With this hindsight in mind, in the following Eulerian and Lagrangian representations are preliminarily distinguished for the CQG-wave equation and its corresponding set of quantum hydrodynamic equations (QHE). The latter are implied by the Madelung representation [21] of the quantum wave function written in Eulerian form $\psi \equiv \psi \left(g,r,s\right)$, namely distinguishing the dependences in terms of the Lagrangian coordinates $g\equiv \left\{{g}_{\mu \nu}\right\}$ and the parameters $(r,s)$ as

$$\psi (g,r,s)=\sqrt{\rho (g,r,s)}exp\left\{\frac{i}{\hslash}{S}^{\left(q\right)}(g,r,s)\right\}.$$

Here, the real fields $\left\{\rho ,{S}^{\left(q\right)}\right\}\equiv \left\{\rho (g,r,s)={\left|\psi (g,r,s)\right|}^{2},{S}^{\left(q\right)}(g,r,s)\right\}$ identify the quantum fluid 4-scalar fields written in Eulerian form, namely the quantum probability density function (PDF) and the quantum phase-function. In particular, the intent of the investigation concerns the introduction of a trajectory-based or Lagrangian representation of CQG-theory (see subsequent Section 4 and Section 5), to be distinguished from the Eulerian one (see Section 3) and referred to here as Generalized Lagrangian-path approach to CQG-theory. This goal is obtained by means of an appropriate parameterization of the corresponding set of quantum hydrodynamic equations, following in turn from the CQG wave-equation and based on the Madelung representation recalled above (see Equation (7)). More precisely, this concerns the investigation of:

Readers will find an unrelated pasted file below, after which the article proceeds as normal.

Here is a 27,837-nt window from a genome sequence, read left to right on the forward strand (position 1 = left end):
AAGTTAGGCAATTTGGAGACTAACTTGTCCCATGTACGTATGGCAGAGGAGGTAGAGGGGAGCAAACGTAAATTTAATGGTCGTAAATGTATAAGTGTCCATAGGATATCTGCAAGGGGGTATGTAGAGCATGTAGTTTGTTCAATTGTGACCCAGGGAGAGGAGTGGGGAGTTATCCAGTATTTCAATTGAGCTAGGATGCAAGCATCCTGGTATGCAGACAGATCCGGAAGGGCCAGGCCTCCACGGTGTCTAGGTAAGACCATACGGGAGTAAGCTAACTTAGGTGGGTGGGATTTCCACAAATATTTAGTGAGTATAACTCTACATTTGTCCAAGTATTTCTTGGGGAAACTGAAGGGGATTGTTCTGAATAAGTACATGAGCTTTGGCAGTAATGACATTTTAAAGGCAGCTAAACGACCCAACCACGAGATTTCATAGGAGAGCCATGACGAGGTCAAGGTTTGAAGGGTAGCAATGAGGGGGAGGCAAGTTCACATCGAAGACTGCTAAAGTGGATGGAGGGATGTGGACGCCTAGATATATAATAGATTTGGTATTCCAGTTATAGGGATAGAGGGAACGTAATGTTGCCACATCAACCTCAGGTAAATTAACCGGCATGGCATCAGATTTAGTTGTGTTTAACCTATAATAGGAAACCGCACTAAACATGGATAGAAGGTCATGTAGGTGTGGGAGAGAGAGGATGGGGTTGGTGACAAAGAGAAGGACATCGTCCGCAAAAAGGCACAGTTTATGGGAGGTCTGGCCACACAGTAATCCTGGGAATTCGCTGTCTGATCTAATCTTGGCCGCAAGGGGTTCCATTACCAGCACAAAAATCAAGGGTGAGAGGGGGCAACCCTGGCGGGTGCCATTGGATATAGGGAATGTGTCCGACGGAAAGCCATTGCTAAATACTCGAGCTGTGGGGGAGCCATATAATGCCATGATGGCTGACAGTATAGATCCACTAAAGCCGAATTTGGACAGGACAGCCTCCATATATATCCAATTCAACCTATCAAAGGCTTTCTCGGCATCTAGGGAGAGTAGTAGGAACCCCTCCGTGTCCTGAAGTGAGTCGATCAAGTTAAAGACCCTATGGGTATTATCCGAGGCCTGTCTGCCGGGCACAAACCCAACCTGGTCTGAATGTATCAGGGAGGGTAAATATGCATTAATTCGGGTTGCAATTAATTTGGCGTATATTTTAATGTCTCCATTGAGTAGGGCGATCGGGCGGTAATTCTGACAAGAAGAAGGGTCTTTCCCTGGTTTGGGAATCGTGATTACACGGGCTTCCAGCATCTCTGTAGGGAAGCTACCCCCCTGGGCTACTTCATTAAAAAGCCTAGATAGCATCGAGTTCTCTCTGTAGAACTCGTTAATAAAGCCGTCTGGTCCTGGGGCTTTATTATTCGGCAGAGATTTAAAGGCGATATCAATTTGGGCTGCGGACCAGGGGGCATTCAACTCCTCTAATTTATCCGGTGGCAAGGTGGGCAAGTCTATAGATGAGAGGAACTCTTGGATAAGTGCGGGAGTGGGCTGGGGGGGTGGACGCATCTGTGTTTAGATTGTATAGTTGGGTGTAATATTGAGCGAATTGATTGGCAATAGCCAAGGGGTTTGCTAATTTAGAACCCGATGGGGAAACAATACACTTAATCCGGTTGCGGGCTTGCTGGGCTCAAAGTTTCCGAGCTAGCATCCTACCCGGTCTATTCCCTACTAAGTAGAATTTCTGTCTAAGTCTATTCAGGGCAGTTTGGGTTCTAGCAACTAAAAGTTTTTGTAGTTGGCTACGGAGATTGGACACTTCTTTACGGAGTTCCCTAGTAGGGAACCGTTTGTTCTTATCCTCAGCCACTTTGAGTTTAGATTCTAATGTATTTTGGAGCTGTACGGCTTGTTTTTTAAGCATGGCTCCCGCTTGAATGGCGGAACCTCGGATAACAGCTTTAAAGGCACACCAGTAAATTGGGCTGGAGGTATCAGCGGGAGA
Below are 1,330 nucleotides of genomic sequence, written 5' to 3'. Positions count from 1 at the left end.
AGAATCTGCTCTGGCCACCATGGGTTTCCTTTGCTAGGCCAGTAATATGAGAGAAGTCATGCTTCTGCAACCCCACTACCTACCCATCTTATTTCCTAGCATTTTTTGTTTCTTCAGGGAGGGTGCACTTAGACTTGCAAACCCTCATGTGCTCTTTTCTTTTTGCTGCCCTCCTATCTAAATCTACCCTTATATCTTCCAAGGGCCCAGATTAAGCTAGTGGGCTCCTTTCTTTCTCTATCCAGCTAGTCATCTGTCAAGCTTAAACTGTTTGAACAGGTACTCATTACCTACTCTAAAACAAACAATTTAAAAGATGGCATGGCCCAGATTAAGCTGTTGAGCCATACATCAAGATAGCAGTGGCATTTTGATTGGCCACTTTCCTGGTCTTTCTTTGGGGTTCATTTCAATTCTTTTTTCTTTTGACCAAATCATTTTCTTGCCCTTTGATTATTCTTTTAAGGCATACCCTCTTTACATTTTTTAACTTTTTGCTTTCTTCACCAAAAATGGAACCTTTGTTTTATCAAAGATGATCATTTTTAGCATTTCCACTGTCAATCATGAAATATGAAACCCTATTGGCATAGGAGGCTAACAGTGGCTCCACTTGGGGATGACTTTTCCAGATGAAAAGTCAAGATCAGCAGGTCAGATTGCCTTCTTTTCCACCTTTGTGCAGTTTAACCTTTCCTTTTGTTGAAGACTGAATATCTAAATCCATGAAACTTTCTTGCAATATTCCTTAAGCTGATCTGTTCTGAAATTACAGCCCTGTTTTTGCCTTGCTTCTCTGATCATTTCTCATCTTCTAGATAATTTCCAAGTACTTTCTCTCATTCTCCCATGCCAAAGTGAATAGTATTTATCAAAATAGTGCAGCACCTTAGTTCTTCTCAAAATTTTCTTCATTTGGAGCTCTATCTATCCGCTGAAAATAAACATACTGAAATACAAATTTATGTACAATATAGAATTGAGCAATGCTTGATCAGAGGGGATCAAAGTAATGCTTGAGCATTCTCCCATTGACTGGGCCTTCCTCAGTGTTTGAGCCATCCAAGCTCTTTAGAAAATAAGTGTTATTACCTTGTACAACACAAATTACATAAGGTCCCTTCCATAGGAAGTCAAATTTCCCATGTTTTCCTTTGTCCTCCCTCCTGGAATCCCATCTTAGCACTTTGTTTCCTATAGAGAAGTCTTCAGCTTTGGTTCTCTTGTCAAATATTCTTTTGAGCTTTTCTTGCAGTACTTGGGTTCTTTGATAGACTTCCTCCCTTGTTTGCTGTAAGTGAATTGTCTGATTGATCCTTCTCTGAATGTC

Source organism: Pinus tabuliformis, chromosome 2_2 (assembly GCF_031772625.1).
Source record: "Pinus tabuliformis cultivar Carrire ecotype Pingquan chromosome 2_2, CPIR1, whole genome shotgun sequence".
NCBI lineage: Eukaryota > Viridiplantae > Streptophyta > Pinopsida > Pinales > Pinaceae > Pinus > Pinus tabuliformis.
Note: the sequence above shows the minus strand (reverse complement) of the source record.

- Goal #1: Explicit solutions of the CQG-quantum hydrodynamic equations satisfying suitable physical requirements.
- Goal #2: The “emergent” character of the classical background space-time metric tensor $\widehat{g}\left(r\right)$, to be determined in terms of quantum theory. Accordingly, the background metric tensor $\widehat{g}\left(r\right)$ should be identified with a suitably-defined quantum expectation value of the quantum state, i.e., weighted in terms of the corresponding quantum probability density (PDF).
- Goal #3: The existence of either stationary or, more generally, non-stationary solutions with respect to the proper-time s, i.e., explicitly dependent on s, for the quantum state $\psi $ expressed via the Madelung representation (see Equation (7)).
- Goal #4: The search of Gaussian-like or Gaussian realizations for the quantum PDF $\rho $.
- Goal #5: The search of separable solutions of the quantum Hamilton-Jacobi (H-J) equation in terms of the quantum phase-function ${S}^{\left(q\right)}$ and the investigation of their qualitative properties and in particular their asymptotic behavior for $s\to +\infty $.